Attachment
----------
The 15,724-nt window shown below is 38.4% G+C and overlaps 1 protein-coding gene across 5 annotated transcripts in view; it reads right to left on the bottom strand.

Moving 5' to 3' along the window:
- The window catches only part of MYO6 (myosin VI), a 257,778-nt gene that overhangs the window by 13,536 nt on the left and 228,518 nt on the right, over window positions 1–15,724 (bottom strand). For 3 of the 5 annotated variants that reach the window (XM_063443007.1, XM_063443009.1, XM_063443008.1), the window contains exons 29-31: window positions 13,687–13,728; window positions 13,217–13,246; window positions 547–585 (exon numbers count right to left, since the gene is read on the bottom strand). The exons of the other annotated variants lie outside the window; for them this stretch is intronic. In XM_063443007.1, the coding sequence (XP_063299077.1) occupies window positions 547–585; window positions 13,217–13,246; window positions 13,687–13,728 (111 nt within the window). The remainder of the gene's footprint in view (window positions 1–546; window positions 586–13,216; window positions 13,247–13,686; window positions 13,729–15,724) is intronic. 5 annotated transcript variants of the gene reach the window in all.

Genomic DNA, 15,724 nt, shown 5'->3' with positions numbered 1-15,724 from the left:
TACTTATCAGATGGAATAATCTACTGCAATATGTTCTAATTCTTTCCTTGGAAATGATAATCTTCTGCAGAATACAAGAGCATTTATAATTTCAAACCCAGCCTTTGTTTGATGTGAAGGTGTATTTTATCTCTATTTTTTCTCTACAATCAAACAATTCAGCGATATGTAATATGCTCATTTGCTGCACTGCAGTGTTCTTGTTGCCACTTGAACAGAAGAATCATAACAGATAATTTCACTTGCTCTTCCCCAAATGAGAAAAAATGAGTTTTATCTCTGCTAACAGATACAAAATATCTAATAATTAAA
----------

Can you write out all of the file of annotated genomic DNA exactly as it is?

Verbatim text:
The 15,724-nt window shown below is 38.4% G+C and overlaps 1 protein-coding gene across 5 annotated transcripts in view; it reads right to left on the bottom strand.

Moving 5' to 3' along the window:
- The window catches only part of MYO6 (myosin VI), a 257,778-nt gene that overhangs the window by 13,536 nt on the left and 228,518 nt on the right, over window positions 1–15,724 (bottom strand). For 3 of the 5 annotated variants that reach the window (XM_063443007.1, XM_063443009.1, XM_063443008.1), the window contains exons 29-31: window positions 13,687–13,728; window positions 13,217–13,246; window positions 547–585 (exon numbers count right to left, since the gene is read on the bottom strand). The exons of the other annotated variants lie outside the window; for them this stretch is intronic. In XM_063443007.1, the coding sequence (XP_063299077.1) occupies window positions 547–585; window positions 13,217–13,246; window positions 13,687–13,728 (111 nt within the window). The remainder of the gene's footprint in view (window positions 1–546; window positions 586–13,216; window positions 13,247–13,686; window positions 13,729–15,724) is intronic. 5 annotated transcript variants of the gene reach the window in all.

Genomic DNA, 15,724 nt, shown 5'->3' with positions numbered 1-15,724 from the left:
TACTTATCAGATGGAATAATCTACTGCAATATGTTCTAATTCTTTCCTTGGAAATGATAATCTTCTGCAGAATACAAGAGCATTTATAATTTCAAACCCAGCCTTTGTTTGATGTGAAGGTGTATTTTATCTCTATTTTTTCTCTACAATCAAACAATTCAGCGATATGTAATATGCTCATTTGCTGCACTGCAGTGTTCTTGTTGCCACTTGAACAGAAGAATCATAACAGATAATTTCACTTGCTCTTCCCCAAATGAGAAAAAATGAGTTTTATCTCTGCTAACAGATACAAAATATCTAATAATTAAA